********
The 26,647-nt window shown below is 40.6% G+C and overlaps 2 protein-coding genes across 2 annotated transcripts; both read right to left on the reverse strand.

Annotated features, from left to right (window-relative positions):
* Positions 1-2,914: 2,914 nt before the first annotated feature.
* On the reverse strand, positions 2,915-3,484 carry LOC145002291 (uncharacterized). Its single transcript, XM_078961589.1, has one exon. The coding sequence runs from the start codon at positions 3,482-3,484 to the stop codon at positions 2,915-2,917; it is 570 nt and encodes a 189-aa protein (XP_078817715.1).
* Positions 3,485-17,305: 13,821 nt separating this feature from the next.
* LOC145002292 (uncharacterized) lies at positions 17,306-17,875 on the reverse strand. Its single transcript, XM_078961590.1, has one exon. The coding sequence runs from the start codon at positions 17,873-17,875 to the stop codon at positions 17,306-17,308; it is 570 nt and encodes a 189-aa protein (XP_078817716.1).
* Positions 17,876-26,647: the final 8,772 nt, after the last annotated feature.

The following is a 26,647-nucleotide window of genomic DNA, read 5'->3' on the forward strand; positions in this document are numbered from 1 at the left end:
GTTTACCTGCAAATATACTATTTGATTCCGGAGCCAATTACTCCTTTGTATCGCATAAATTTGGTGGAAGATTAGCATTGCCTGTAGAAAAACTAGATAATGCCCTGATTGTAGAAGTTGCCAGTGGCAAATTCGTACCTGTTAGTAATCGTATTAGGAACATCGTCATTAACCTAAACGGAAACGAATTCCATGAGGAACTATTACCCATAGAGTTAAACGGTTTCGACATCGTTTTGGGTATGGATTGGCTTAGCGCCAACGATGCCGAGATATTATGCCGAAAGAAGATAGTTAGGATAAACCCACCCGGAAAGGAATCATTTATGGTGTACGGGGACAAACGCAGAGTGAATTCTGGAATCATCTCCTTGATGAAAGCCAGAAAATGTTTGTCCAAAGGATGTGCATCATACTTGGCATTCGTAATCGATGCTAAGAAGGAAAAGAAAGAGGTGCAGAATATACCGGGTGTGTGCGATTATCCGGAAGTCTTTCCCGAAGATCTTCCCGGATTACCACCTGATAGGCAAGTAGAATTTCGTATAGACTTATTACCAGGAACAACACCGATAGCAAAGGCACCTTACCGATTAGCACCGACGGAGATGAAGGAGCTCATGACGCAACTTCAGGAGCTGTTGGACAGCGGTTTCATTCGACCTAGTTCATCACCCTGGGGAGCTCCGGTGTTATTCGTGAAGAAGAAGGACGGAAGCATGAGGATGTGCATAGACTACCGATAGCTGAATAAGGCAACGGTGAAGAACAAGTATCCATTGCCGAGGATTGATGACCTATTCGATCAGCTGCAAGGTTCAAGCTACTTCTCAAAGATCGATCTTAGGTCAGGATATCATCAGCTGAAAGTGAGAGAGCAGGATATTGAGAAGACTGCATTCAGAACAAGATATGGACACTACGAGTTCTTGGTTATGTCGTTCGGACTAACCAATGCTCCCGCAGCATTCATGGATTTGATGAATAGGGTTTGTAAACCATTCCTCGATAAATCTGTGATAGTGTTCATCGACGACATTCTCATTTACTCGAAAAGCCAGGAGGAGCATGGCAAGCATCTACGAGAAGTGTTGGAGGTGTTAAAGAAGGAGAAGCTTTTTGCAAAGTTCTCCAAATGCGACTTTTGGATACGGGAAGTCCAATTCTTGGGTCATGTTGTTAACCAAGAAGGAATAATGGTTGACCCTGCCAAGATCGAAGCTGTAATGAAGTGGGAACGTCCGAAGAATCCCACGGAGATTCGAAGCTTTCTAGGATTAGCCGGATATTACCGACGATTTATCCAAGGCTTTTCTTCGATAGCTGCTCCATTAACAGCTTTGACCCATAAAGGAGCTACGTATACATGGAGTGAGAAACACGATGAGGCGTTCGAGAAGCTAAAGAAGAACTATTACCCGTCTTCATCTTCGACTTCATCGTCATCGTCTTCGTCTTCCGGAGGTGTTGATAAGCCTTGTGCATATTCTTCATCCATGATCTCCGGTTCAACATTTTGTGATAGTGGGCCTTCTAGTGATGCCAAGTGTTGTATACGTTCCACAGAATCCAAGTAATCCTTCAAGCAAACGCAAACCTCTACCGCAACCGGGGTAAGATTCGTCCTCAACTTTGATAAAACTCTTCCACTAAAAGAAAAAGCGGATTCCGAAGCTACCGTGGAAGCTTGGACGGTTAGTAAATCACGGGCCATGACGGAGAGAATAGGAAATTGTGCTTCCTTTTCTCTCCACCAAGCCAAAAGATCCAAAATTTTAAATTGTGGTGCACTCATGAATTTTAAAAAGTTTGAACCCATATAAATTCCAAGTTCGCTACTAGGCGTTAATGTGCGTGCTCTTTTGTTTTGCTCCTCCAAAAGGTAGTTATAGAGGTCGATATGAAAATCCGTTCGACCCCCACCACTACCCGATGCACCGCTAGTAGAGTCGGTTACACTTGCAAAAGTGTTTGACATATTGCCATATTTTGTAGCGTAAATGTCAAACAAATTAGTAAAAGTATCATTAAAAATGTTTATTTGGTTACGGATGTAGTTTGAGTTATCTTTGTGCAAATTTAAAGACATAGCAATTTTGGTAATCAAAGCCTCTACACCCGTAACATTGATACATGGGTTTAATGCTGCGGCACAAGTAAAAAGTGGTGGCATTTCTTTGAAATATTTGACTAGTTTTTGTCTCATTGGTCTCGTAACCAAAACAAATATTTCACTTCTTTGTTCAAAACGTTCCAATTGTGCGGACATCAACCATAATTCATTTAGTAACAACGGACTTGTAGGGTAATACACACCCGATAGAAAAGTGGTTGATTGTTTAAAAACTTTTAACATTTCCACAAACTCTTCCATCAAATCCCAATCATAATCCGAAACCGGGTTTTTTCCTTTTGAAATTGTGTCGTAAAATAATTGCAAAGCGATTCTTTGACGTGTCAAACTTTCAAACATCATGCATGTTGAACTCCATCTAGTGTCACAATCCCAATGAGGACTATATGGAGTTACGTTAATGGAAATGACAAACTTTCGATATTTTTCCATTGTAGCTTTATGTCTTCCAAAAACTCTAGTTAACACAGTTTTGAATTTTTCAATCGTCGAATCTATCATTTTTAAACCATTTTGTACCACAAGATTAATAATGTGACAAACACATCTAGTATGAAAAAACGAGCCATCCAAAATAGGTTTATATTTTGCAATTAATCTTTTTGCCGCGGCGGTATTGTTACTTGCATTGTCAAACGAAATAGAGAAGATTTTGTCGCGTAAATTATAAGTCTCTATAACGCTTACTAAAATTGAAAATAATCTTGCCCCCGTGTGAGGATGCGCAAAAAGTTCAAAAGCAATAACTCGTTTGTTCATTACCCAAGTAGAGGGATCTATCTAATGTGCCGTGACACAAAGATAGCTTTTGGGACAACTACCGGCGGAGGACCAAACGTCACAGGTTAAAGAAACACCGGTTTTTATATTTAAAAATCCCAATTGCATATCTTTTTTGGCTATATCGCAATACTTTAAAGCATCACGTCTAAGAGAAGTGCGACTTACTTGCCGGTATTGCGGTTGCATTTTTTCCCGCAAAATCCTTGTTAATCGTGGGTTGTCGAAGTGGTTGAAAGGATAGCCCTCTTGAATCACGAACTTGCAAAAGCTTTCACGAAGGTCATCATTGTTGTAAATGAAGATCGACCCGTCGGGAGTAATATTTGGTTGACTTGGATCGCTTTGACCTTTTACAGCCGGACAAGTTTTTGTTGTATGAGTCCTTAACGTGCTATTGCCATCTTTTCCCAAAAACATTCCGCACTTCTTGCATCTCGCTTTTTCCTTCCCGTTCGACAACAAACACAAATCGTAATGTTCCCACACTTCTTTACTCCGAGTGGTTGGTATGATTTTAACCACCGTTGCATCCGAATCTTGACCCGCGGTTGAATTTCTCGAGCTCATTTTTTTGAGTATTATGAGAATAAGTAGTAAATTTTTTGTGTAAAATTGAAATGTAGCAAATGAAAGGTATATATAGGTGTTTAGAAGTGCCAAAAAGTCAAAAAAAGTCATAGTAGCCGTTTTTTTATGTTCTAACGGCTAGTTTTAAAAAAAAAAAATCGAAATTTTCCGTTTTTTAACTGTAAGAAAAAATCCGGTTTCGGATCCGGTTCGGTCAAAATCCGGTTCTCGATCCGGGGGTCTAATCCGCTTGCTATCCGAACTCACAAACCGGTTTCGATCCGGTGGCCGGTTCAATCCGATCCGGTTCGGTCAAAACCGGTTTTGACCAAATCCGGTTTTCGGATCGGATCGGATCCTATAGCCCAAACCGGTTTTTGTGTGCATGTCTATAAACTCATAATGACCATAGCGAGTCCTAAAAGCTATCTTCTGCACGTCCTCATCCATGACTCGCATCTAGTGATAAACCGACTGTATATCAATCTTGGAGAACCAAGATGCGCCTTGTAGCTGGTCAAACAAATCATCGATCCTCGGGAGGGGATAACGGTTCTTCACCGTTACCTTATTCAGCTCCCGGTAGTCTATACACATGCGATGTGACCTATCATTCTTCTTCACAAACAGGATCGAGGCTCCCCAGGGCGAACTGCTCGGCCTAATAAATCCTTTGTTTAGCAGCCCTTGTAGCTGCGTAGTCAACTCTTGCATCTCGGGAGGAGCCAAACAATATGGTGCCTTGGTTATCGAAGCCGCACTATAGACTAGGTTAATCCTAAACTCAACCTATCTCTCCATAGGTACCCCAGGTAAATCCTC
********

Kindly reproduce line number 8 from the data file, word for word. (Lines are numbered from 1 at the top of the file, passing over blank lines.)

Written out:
The following is a 26,647-nucleotide window of genomic DNA, read 5'->3' on the forward strand; positions in this document are numbered from 1 at the left end: